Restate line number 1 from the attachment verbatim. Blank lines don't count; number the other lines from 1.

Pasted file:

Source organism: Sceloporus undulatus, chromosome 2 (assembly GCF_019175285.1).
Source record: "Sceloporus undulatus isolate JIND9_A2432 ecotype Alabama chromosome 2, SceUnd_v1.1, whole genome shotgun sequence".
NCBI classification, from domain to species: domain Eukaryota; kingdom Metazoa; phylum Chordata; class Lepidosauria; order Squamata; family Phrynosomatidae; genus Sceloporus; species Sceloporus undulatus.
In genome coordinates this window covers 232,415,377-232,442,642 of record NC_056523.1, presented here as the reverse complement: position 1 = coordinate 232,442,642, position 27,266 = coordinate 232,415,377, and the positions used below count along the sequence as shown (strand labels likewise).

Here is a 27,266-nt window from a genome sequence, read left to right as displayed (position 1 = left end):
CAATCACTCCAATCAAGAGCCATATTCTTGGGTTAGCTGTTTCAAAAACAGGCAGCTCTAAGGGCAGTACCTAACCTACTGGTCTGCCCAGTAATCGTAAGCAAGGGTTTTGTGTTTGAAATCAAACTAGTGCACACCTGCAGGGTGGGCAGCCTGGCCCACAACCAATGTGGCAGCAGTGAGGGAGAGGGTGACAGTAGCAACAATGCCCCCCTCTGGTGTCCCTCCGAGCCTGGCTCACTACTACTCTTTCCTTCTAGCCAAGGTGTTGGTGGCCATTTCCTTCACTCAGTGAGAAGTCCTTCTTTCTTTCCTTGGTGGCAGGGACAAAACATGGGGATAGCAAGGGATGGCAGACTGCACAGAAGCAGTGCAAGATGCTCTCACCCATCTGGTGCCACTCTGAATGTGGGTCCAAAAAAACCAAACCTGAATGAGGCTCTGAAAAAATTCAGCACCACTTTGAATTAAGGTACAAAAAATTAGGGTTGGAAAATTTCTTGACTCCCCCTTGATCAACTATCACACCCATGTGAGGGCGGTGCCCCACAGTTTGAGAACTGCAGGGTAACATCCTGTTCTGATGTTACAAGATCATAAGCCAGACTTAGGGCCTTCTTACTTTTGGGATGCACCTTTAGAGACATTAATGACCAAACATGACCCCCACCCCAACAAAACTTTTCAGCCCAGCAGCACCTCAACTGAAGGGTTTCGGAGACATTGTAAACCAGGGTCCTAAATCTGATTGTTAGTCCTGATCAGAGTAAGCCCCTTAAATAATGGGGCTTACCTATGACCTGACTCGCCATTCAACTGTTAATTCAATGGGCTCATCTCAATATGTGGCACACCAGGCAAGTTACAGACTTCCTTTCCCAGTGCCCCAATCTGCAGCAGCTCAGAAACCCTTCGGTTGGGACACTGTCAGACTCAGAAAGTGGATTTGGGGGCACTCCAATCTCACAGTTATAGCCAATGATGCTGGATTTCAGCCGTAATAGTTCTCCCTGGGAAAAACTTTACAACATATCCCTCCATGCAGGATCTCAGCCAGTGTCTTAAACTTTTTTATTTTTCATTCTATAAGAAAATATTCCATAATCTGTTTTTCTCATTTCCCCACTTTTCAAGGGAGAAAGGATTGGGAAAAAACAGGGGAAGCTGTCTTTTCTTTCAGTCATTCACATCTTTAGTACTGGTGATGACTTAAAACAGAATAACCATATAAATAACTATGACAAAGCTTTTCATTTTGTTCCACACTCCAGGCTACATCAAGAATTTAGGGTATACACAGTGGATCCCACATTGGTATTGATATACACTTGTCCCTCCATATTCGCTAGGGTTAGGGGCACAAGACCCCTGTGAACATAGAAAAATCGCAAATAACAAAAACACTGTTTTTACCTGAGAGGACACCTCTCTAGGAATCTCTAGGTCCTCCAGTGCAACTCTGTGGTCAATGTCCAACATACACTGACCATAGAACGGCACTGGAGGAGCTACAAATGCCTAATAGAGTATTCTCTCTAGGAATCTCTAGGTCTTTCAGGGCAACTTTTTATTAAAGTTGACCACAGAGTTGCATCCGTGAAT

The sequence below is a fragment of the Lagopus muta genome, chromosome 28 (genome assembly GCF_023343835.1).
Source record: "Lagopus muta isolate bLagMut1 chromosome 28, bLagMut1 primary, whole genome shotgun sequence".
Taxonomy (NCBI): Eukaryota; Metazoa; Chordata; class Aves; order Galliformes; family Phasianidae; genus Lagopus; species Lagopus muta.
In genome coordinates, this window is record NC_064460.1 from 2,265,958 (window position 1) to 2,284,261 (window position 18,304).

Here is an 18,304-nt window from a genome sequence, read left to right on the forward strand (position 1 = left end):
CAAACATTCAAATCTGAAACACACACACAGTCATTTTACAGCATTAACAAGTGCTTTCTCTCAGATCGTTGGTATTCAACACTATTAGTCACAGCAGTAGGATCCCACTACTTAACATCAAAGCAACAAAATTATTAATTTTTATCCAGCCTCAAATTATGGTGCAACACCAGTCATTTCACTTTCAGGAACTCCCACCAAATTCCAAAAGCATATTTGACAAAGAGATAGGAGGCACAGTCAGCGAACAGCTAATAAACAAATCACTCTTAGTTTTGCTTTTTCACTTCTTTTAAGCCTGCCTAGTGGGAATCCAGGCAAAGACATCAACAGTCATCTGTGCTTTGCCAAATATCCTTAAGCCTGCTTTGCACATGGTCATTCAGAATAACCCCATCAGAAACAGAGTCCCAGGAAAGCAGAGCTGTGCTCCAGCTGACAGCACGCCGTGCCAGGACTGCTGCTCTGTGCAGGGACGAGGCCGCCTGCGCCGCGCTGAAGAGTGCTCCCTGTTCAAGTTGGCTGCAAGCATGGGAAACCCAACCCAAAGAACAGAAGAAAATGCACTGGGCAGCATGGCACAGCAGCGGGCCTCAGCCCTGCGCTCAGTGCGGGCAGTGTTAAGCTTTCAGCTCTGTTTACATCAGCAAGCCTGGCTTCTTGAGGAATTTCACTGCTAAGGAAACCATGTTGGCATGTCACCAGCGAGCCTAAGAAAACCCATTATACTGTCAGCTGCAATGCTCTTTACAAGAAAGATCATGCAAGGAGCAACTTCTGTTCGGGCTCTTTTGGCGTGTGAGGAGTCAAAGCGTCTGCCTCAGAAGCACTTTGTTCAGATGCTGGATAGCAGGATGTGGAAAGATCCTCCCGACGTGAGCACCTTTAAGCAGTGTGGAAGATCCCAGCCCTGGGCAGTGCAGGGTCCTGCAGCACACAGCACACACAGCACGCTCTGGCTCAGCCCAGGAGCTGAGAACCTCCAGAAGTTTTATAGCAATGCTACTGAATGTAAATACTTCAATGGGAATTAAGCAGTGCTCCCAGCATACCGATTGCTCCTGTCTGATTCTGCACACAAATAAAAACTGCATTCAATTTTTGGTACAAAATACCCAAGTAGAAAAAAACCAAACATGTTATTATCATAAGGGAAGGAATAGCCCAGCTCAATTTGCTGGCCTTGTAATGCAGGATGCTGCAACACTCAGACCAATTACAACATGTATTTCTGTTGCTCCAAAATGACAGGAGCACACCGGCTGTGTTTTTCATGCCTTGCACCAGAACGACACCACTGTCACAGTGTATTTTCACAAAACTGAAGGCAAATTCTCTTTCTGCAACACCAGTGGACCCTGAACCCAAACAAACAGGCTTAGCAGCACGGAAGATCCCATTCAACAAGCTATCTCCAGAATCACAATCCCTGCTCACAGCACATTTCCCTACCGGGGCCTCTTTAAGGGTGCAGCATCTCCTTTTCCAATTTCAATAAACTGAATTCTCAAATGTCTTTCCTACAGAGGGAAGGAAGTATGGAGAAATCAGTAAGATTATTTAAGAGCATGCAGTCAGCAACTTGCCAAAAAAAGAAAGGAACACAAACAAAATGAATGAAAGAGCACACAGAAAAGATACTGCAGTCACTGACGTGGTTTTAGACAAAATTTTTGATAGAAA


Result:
Source organism: Sceloporus undulatus, chromosome 2 (assembly GCF_019175285.1).